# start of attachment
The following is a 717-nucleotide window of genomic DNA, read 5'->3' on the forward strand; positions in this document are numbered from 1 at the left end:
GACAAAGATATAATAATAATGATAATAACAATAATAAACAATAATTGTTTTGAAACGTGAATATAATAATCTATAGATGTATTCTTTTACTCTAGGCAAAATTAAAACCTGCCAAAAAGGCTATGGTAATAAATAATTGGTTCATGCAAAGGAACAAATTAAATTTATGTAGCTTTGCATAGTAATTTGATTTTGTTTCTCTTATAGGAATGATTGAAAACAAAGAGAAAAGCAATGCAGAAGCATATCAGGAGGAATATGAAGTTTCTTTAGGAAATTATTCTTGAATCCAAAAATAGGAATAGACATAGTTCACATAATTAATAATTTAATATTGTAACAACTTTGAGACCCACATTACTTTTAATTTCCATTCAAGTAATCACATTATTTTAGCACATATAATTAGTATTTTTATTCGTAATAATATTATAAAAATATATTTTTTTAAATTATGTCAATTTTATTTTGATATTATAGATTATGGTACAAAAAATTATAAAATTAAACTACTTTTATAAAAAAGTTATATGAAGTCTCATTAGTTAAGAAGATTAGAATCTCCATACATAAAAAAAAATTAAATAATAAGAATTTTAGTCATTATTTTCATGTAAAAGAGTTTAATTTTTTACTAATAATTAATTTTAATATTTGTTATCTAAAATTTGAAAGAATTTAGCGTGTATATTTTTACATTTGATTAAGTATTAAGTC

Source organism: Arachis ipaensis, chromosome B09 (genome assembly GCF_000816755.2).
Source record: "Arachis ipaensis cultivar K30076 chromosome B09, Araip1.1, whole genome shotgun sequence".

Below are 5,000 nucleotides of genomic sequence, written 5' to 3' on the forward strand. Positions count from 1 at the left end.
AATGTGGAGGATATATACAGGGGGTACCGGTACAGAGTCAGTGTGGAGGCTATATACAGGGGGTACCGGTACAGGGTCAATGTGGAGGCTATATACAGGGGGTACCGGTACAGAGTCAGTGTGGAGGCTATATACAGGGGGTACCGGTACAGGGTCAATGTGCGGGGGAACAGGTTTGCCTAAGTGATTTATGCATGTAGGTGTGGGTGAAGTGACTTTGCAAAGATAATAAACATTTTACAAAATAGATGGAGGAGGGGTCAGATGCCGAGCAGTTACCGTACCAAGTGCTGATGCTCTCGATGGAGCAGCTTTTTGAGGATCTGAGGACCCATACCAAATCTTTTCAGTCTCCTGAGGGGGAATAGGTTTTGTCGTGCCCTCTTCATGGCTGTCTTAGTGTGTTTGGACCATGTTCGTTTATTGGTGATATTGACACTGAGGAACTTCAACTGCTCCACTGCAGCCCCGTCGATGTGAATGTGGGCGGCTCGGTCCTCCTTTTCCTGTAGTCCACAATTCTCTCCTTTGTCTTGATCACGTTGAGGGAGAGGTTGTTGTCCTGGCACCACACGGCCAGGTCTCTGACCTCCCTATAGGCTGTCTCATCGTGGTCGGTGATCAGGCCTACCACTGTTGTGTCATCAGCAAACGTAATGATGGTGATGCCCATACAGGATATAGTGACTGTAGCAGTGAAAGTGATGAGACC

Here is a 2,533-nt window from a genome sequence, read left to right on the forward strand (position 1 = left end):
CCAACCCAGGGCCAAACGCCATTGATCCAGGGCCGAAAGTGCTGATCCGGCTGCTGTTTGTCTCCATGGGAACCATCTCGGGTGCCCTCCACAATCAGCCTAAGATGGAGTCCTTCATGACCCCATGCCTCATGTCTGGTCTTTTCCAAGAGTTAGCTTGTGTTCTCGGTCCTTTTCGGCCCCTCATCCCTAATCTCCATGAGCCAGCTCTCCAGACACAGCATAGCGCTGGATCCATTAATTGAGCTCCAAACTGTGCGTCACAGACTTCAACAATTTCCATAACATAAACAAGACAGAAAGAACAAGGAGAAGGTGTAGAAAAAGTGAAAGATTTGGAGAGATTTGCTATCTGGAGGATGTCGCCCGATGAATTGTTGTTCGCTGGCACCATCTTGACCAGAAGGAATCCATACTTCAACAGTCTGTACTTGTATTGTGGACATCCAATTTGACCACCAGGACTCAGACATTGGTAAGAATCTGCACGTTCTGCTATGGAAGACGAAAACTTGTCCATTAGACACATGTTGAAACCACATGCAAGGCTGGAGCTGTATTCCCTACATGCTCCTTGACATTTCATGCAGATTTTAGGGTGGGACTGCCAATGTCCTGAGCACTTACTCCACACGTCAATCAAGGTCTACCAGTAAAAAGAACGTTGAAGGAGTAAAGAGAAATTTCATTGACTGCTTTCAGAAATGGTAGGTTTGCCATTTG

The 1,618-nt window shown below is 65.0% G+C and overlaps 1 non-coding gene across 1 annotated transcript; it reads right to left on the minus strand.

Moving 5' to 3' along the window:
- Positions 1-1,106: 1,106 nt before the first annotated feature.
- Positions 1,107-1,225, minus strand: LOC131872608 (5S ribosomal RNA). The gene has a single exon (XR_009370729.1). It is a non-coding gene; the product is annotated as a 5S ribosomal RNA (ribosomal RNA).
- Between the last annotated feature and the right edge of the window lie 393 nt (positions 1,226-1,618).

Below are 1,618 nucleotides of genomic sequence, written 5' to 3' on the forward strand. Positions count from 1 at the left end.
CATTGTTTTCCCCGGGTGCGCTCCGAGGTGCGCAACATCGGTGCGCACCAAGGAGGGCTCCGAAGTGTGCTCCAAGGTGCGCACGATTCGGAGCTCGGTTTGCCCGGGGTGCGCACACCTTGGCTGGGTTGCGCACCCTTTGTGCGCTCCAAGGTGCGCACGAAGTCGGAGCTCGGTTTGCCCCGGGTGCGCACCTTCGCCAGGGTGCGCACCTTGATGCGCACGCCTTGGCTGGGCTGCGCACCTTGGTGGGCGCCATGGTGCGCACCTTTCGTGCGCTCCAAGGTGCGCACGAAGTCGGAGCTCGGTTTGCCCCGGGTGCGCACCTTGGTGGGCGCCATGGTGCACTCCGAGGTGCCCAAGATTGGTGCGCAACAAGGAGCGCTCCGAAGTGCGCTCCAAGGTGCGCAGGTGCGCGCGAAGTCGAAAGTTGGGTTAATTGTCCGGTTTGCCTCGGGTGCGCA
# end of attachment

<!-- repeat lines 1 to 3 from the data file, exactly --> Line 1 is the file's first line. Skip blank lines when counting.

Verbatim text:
The following is a 717-nucleotide window of genomic DNA, read 5'->3' on the forward strand; positions in this document are numbered from 1 at the left end:
GACAAAGATATAATAATAATGATAATAACAATAATAAACAATAATTGTTTTGAAACGTGAATATAATAATCTATAGATGTATTCTTTTACTCTAGGCAAAATTAAAACCTGCCAAAAAGGCTATGGTAATAAATAATTGGTTCATGCAAAGGAACAAATTAAATTTATGTAGCTTTGCATAGTAATTTGATTTTGTTTCTCTTATAGGAATGATTGAAAACAAAGAGAAAAGCAATGCAGAAGCATATCAGGAGGAATATGAAGTTTCTTTAGGAAATTATTCTTGAATCCAAAAATAGGAATAGACATAGTTCACATAATTAATAATTTAATATTGTAACAACTTTGAGACCCACATTACTTTTAATTTCCATTCAAGTAATCACATTATTTTAGCACATATAATTAGTATTTTTATTCGTAATAATATTATAAAAATATATTTTTTTAAATTATGTCAATTTTATTTTGATATTATAGATTATGGTACAAAAAATTATAAAATTAAACTACTTTTATAAAAAAGTTATATGAAGTCTCATTAGTTAAGAAGATTAGAATCTCCATACATAAAAAAAAATTAAATAATAAGAATTTTAGTCATTATTTTCATGTAAAAGAGTTTAATTTTTTACTAATAATTAATTTTAATATTTGTTATCTAAAATTTGAAAGAATTTAGCGTGTATATTTTTACATTTGATTAAGTATTAAGTC

Source organism: Arachis ipaensis, chromosome B09 (genome assembly GCF_000816755.2).